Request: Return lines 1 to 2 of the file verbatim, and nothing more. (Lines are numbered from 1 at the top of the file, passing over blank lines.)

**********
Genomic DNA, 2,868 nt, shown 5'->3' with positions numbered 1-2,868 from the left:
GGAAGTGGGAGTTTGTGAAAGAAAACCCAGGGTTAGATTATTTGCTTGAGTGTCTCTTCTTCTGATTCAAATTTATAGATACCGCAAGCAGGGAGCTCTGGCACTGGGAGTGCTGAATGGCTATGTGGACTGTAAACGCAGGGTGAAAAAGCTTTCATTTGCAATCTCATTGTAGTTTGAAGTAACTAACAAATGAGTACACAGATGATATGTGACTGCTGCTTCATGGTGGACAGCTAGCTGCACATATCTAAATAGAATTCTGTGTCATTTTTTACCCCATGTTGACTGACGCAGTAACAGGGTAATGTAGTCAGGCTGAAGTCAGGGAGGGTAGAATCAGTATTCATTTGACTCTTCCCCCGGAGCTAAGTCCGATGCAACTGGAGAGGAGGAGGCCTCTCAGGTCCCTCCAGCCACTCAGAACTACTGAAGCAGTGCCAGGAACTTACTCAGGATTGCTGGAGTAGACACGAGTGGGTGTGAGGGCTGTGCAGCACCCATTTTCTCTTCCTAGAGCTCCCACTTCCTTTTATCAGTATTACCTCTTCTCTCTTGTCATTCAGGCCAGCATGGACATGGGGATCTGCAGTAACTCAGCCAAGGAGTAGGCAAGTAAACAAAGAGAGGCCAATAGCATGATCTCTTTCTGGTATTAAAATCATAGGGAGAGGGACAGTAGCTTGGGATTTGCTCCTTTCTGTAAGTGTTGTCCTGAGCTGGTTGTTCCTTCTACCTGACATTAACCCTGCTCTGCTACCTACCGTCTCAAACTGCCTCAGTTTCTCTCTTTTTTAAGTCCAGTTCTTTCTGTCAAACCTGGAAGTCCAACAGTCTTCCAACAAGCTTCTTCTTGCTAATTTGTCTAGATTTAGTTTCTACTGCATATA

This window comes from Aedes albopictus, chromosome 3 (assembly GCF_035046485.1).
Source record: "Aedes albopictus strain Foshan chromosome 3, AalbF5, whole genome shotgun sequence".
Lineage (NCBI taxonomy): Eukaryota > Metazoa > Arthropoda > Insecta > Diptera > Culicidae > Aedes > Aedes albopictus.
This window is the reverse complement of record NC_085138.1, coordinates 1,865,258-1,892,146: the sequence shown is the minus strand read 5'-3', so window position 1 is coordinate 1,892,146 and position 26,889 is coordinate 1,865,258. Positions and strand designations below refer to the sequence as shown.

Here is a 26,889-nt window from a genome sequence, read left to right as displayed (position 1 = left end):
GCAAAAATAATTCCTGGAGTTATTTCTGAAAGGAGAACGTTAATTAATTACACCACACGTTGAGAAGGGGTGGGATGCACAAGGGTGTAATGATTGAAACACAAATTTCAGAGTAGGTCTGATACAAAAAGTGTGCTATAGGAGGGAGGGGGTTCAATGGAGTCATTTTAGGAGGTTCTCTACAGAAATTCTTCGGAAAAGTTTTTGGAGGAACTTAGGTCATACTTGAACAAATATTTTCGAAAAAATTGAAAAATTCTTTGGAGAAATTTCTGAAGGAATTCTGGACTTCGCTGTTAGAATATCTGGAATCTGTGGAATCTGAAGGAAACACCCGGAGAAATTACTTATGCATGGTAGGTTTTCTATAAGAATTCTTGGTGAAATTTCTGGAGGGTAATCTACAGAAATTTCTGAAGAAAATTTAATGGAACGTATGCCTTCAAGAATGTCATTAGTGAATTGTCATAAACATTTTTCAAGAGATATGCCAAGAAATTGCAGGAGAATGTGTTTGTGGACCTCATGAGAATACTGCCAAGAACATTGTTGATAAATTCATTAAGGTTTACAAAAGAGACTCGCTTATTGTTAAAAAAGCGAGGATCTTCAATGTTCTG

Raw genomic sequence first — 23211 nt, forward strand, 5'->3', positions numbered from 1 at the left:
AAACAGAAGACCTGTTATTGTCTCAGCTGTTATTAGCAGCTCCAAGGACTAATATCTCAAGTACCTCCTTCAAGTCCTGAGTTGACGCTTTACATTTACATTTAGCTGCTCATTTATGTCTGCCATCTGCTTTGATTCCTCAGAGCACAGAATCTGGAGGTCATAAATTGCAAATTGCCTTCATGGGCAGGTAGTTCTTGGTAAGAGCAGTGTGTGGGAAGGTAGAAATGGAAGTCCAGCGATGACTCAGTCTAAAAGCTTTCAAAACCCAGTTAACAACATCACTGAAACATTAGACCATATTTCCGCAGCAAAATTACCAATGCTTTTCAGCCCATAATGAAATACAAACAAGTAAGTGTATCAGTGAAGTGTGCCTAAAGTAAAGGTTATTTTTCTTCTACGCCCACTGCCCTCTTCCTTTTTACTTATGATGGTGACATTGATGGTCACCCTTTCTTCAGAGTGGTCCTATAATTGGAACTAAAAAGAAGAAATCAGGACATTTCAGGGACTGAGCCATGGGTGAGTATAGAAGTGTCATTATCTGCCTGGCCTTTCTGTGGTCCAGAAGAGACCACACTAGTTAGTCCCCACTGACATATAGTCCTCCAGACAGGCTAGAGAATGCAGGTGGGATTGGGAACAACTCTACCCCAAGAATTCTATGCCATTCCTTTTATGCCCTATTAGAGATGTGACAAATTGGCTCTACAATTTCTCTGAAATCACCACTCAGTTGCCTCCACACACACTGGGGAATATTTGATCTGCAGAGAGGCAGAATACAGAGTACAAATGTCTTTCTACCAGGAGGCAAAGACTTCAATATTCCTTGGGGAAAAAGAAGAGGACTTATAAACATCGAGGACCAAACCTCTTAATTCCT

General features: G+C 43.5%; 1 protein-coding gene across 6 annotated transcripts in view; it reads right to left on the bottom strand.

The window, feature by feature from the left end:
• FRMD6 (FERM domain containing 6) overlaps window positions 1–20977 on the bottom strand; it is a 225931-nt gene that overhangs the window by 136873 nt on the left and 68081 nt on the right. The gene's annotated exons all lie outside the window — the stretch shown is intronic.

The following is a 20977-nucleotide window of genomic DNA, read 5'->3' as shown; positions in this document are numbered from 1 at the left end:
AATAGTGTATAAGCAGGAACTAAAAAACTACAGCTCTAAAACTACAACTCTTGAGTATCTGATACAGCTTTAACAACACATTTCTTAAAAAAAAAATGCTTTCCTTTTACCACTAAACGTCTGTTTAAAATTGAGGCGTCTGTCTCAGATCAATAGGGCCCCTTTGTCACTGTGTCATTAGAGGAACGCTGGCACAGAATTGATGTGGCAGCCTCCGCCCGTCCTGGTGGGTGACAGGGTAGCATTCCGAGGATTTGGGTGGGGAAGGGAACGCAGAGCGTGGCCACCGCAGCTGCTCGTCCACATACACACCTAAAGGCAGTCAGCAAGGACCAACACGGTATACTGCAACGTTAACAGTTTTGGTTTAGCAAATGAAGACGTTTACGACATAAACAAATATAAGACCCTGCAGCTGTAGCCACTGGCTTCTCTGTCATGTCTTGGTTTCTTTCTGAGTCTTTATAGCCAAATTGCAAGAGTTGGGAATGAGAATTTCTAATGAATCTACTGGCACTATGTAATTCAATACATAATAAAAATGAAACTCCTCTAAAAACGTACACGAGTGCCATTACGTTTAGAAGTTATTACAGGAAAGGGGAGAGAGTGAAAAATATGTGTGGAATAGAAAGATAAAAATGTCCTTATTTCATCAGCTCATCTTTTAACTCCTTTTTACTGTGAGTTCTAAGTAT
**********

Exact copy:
Genomic DNA, 2,868 nt, shown 5'->3' with positions numbered 1-2,868 from the left:
GGAAGTGGGAGTTTGTGAAAGAAAACCCAGGGTTAGATTATTTGCTTGAGTGTCTCTTCTTCTGATTCAAATTTATAGATACCGCAAGCAGGGAGCTCTGGCACTGGGAGTGCTGAATGGCTATGTGGACTGTAAACGCAGGGTGAAAAAGCTTTCATTTGCAATCTCATTGTAGTTTGAAGTAACTAACAAATGAGTACACAGATGATATGTGACTGCTGCTTCATGGTGGACAGCTAGCTGCACATATCTAAATAGAATTCTGTGTCATTTTTTACCCCATGTTGACTGACGCAGTAACAGGGTAATGTAGTCAGGCTGAAGTCAGGGAGGGTAGAATCAGTATTCATTTGACTCTTCCCCCGGAGCTAAGTCCGATGCAACTGGAGAGGAGGAGGCCTCTCAGGTCCCTCCAGCCACTCAGAACTACTGAAGCAGTGCCAGGAACTTACTCAGGATTGCTGGAGTAGACACGAGTGGGTGTGAGGGCTGTGCAGCACCCATTTTCTCTTCCTAGAGCTCCCACTTCCTTTTATCAGTATTACCTCTTCTCTCTTGTCATTCAGGCCAGCATGGACATGGGGATCTGCAGTAACTCAGCCAAGGAGTAGGCAAGTAAACAAAGAGAGGCCAATAGCATGATCTCTTTCTGGTATTAAAATCATAGGGAGAGGGACAGTAGCTTGGGATTTGCTCCTTTCTGTAAGTGTTGTCCTGAGCTGGTTGTTCCTTCTACCTGACATTAACCCTGCTCTGCTACCTACCGTCTCAAACTGCCTCAGTTTCTCTCTTTTTTAAGTCCAGTTCTTTCTGTCAAACCTGGAAGTCCAACAGTCTTCCAACAAGCTTCTTCTTGCTAATTTGTCTAGATTTAGTTTCTACTGCATATA